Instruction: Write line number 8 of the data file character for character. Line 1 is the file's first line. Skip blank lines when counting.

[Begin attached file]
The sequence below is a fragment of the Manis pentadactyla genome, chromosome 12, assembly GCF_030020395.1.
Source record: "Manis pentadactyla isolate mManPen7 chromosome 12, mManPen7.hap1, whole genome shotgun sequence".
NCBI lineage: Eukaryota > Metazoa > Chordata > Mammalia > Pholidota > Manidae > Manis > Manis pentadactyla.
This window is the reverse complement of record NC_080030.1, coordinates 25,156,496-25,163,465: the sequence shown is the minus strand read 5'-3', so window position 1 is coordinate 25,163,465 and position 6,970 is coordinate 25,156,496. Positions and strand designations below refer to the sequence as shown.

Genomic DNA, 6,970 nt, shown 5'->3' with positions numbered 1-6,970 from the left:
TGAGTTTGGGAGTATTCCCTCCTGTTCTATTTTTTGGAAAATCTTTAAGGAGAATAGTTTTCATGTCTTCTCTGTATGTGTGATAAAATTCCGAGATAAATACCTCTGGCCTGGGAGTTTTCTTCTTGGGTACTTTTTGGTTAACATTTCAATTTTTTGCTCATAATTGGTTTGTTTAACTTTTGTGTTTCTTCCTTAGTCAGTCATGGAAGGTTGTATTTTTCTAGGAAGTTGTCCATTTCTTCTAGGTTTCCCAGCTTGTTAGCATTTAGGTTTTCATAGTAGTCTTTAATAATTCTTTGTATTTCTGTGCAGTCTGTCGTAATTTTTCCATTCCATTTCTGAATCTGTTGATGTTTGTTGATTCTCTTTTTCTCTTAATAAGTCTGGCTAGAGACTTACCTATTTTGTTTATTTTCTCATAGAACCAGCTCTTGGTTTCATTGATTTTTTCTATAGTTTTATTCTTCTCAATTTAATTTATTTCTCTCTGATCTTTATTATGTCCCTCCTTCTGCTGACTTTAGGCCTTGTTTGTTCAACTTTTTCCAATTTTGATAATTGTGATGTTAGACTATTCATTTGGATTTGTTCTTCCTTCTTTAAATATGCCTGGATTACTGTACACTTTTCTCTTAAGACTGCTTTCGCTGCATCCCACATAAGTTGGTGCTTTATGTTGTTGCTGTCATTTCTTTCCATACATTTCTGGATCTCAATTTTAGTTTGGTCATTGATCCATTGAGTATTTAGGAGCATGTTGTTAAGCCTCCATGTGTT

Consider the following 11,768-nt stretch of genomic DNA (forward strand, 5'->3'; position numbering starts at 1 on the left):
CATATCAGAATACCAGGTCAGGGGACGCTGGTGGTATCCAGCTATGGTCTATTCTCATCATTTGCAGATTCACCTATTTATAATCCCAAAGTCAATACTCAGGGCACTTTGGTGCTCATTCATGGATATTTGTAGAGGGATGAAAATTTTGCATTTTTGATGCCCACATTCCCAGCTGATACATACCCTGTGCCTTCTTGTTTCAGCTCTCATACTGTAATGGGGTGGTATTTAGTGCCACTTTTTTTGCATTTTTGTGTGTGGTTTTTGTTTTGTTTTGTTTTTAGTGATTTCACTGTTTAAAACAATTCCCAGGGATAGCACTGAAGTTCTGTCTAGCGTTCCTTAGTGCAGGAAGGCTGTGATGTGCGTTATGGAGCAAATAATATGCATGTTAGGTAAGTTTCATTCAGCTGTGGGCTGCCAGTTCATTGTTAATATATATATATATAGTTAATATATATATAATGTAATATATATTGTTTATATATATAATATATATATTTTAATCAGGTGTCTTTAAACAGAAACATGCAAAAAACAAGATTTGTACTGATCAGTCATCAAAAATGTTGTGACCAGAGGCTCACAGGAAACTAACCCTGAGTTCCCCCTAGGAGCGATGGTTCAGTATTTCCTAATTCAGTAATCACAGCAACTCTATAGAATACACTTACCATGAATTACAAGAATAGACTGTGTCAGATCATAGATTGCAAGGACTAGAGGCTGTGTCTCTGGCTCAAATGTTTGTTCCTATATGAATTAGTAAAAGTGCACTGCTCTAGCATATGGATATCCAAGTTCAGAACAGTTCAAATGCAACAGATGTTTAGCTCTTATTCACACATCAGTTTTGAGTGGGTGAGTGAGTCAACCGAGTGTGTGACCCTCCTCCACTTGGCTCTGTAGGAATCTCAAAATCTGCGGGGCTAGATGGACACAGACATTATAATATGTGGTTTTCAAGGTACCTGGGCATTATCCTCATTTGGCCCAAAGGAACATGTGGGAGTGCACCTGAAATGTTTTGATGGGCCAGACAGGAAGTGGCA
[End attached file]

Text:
CATATCAGAATACCAGGTCAGGGGACGCTGGTGGTATCCAGCTATGGTCTATTCTCATCATTTGCAGATTCACCTATTTATAATCCCAAAGTCAATACTCAGGGCACTTTGGTGCTCATTCATGGATATTTGTAGAGGGATGAAAATTTTGCATTTTTGATGCCCACATTCCCAGCTGATACATACCCTGTGCCTTCTTGTTTCAGCTCTCATACTGTAATGGGGTGGTATTTAGTGCCACTTTTTTTGCATTTTTGTGTGTGGTTTTTGTTTTGTTTTGTTTTTAGTGATTTCACTGTTTAAAACAATTCCCAGGGATAGCACTGAAGTTCTGTCTAGCGTTCCTTAGTGCAGGAAGGCTGTGATGTGCGTTATGGAGCAAATAATATGCATGTTAGGTAAGTTTCATTCAGCTGTGGGCTGCCAGTTCATTGTTAATATATATATATATAGTTAATATATATATAATGTAATATATATTGTTTATATATATAATATATATATTTTAATCAGGTGTCTTTAAACAGAAACATGCAAAAAACAAGATTTGTACTGATCAGTCATCAAAAATGTTGTGACCAGAGGCTCACAGGAAACTAACCCTGAGTTCCCCCTAGGAGCGATGGTTCAGTATTTCCTAATTCAGTAATCACAGCAACTCTATAGAATACACTTACCATGAATTACAAGAATAGACTGTGTCAGATCATAGATTGCAAGGACTAGAGGCTGTGTCTCTGGCTCAAATGTTTGTTCCTATATGAATTAGTAAAAGTGCACTGCTCTAGCATATGGATATCCAAGTTCAGAACAGTTCAAATGCAACAGATGTTTAGCTCTTATTCACACATCAGTTTTGAGTGGGTGAGTGAGTCAACCGAGTGTGTGACCCTCCTCCACTTGGCTCTGTAGGAATCTCAAAATCTGCGGGGCTAGATGGACACAGACATTATAATATGTGGTTTTCAAGGTACCTGGGCATTATCCTCATTTGGCCCAAAGGAACATGTGGGAGTGCACCTGAAATGTTTTGATGGGCCAGACAGGAAGTGGCA